UWI agrees to stop venerating Milner
After a series of meetings with students starting in 2016, the Cross Rhodes Freedom Project (CRFP) wrote to Professor Brian Copeland, Principal of the St. Augustine Campus on June 22nd, calling for The University of the West Indies (The UWI) to expunge the name Milner from its oldest Hall of residence. Today, approximately four months later, a period in which we learned that Dr. Eric Williams also favored this name change, we are happy to share the historic decision of The UWI to disassociate itself from the self-professed racist and imperialist criminal, Viscount Alfred Milner.
With this decision we, the Caribbean Community, have made a positive statement in a global dialogue defined by the agency of a new generation that cut across racial lines that is successfully claiming public spaces from history’s vilest epochs to honor humanities highest values. In the spirit of Independence, the black power movement and the Treaty of Chaguaramas, which created the Caribbean Community we have sent a clear message to the world, that the people of this region have the capacity and the courage to confront their past, and the will and moral character to commit to a better future.
We happily acknowledge a debt of inspiration to the Rhodes Must Fall Movement in South Africa which removed an imposing statue of Milner’s accomplice Cecil John Rhodes from a plinth at the entrance to the University of Cape town in April 2015. We salute its student leaders, along with Councilor Cleo Alberta Lake from ‘Countering Colston’, Michael Quess Moore from ‘Take Em Down Nola’ and Shabakie Fernandes from the African Cultural Development Association of Guyana who joined us here in Port of Spain in June along with other activists from across the Caribbean to Launch the CRFP and advance this history making process.
We commend Vice-Chancellor Professor Sir Hilary Beckles for his astute and forthright leadership on this issue and applaud all the stakeholders, from governments to graduates, who embraced the recommendation of senior management to accept the report of Pro Vice Chancellor Alan Cobley, Professor of South African Studies, which concluded: “Lord Milner is not a fit and proper person to be revered by the University of the West Indies.”
According to a UWI official communiqué, “The Cobley Report sets out, among other things: Lord Milner’s political identity as a self-proclaimed ‘British race supremacist’; his role as a formulator of British racial theory in which he described Africans as ‘savages’; the part he played as a founder of the criminal system of racial apartheid which was institutionalised in South Africa in 1948; the principal part he played as an architect of brutal Indian indentured servitude in the colony; his role as a proponent of military colonialism in Africa and Asia as the God given right of the English; and his function as an aggressive imperialist who is known for his part in crimes against humanity committed in Africa.”
The report, elaborating on a point previously highlighted by the CRFP’s rename campaign makes the connection between Milner’s plans for British global supremacy and the Imperial College of Tropical Agriculture (ICTA), which became the Faculty of Agriculture at The UWI’s St Augustine Campus in 1963. The ICTA was not established to educate locals, as some believe, but to train white colonialists, with a view to creating a pool of frontier farmers to settle on lands in the Empire taken from natives.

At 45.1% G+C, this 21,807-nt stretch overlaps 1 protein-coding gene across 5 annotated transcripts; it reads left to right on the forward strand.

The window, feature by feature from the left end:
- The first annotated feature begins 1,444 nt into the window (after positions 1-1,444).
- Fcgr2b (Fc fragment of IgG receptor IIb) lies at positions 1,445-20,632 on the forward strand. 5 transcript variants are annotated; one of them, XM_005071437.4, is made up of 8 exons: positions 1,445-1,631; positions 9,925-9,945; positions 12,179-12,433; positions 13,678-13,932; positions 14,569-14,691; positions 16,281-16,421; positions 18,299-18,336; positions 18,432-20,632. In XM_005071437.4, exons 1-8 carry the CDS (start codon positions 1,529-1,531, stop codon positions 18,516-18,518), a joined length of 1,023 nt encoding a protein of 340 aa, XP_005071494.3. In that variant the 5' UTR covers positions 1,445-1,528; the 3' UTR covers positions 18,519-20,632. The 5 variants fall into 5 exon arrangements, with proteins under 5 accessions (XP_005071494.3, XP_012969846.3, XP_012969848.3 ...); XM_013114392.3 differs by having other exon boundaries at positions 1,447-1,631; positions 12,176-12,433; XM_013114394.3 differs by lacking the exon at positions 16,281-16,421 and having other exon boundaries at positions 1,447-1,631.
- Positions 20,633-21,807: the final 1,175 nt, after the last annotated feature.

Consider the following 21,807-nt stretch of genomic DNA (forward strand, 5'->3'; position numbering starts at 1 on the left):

Milner’s active political hostility to the human and civil rights of Africans, Asians, and indigenous people is identified as having “propelled his anger towards” … Indian nationalists such as Mahatma Gandhi as well as Caribbean Pan-Africanists, such as Jamaican Marcus Garvey and Barbadian/Trinidadian Henry Sylvester Williams, whom he saw as “dangerous subverters of empire.” The CRFP has actually put Williams forward as the most suitable candidate to replace Milner, particularly since his (Williams’) travels took him to South Africa to practice law, where he publicly opposed the efforts of Milner and his colleagues to establish their racialised system of oppression.
For the CRFP this victory is momentous in and of itself but also because of its potential to give impetus to other similar campaigns locally and regionally. The organization will now focus more squarely on its efforts to remove all reverential statues of Christopher Columbus and replace the welcome sign at Lopinot Estate which invites visitors to denigrate the persons who were worked there to death as “loyal slaves” while paying homage to the slave master and his wife who oversaw the terror as, “illustrious.”
It is the organisations firm belief that the continued veneration of iniquitous colonial administrators and enslavers, like Count Lopinot, and those who committed crimes against humanity, like Columbus and Milner, burden not just our history and our conscience but our character as well.
We want to thank all those who volunteered their time, energy and resources to make this historic change possible (too many to mention here) yet, we must single out the contribution of Dr. Claudius Fergus himself an executive member of the organization, for special mention. This, would not have been possible without wise council and meticulous research of the former chair of the Department of History of UWI’s St Augustine Campus.
We continue to look forward to a day when, instead of heedlessly and unthinkingly paying tribute to colonial violence, our public spaces will revere Caribbean heroines and heroes the likes of Sylvester Williams who represent the best of our values, to inspire future generations to greater possibilities.